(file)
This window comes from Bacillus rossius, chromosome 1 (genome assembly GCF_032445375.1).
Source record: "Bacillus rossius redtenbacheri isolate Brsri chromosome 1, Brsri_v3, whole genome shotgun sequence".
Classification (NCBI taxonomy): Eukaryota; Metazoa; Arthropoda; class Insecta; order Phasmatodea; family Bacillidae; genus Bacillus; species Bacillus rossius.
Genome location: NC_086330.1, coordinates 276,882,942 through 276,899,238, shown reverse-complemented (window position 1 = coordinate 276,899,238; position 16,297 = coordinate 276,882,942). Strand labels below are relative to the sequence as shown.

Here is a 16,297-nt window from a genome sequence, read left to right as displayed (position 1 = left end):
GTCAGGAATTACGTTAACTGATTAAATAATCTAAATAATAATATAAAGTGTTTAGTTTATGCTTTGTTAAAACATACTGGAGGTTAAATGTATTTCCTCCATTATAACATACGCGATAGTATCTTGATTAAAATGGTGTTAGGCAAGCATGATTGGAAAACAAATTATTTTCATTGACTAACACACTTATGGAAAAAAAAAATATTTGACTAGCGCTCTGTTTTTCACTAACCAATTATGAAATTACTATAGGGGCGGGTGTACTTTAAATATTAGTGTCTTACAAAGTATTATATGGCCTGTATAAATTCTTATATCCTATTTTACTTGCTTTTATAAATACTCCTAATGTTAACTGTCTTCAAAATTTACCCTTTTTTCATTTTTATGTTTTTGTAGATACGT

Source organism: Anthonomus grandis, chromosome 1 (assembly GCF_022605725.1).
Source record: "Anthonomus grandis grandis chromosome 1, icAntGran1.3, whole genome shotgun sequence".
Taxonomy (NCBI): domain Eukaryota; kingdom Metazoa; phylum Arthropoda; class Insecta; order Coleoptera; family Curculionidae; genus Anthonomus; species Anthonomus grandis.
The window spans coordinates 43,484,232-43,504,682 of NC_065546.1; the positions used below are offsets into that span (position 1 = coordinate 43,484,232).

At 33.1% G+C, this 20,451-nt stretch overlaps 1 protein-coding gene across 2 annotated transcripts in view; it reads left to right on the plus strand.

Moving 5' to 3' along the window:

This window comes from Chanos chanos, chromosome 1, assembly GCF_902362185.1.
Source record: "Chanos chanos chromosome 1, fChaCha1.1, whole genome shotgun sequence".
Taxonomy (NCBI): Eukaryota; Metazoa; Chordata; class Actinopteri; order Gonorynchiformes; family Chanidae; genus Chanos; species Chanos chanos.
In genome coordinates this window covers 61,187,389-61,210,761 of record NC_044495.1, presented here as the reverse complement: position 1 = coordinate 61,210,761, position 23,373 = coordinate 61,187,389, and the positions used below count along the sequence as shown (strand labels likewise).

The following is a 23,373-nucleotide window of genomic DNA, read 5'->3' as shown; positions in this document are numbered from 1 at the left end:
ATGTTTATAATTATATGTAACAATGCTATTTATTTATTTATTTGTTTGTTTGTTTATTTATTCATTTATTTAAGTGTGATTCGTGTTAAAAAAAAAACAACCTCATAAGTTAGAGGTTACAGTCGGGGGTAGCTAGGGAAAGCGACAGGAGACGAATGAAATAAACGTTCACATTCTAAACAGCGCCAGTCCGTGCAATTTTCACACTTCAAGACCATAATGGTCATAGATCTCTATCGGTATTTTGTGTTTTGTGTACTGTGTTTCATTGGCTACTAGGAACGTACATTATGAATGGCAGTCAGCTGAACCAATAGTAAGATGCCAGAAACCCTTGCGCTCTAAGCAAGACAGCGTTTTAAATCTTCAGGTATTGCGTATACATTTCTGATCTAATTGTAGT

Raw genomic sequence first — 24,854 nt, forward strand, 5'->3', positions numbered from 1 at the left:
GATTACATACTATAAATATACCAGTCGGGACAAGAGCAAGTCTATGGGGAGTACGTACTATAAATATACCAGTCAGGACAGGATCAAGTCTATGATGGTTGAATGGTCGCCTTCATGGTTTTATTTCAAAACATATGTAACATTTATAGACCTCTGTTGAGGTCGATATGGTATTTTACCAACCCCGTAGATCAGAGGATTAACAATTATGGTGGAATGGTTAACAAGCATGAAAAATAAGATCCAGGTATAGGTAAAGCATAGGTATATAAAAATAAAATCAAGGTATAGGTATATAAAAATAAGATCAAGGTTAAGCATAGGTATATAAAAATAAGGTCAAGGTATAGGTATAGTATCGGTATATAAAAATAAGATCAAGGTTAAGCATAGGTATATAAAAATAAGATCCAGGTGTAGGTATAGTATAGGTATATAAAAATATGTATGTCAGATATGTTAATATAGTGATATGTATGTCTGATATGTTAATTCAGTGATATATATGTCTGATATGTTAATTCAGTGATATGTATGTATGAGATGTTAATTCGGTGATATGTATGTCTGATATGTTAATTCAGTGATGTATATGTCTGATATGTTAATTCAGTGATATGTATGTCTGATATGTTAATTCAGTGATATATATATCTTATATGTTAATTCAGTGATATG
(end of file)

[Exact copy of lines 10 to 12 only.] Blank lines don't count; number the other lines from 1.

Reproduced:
The window spans coordinates 43,484,232-43,504,682 of NC_065546.1; the positions used below are offsets into that span (position 1 = coordinate 43,484,232).

At 33.1% G+C, this 20,451-nt stretch overlaps 1 protein-coding gene across 2 annotated transcripts in view; it reads left to right on the plus strand.

Moving 5' to 3' along the window: